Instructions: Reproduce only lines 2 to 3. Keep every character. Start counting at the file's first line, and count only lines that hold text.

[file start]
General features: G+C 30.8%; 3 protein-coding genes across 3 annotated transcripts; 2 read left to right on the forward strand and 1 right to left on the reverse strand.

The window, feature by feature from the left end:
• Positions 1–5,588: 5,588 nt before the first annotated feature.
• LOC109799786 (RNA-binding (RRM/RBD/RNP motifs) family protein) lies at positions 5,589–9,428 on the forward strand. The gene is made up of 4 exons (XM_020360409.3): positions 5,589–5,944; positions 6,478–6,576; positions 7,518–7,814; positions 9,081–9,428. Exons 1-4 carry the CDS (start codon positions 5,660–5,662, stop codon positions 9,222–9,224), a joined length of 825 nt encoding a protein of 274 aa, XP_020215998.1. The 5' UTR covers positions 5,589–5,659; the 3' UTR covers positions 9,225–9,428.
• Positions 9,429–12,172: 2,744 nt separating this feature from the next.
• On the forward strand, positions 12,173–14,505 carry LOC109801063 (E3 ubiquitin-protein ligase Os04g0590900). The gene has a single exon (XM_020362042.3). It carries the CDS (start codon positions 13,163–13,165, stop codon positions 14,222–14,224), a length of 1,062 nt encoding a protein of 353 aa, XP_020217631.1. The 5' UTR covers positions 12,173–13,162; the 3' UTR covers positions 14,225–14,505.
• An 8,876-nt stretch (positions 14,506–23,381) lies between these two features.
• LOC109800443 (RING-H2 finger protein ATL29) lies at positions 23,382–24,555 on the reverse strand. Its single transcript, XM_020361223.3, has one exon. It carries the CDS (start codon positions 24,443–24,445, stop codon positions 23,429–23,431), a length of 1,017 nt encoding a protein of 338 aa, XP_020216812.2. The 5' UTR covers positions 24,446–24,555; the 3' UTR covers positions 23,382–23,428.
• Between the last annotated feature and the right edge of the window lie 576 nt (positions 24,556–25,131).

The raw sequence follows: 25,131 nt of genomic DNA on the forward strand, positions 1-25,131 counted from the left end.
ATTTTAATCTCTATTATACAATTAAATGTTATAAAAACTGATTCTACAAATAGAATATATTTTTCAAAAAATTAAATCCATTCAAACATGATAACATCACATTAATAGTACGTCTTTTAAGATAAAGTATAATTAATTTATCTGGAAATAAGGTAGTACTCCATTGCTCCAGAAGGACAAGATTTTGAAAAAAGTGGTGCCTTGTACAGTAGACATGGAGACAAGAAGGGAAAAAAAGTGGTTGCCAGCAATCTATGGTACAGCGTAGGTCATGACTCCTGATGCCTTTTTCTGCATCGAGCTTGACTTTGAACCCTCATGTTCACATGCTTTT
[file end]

The window, feature by feature from the left end:
• Positions 1–5,588: 5,588 nt before the first annotated feature.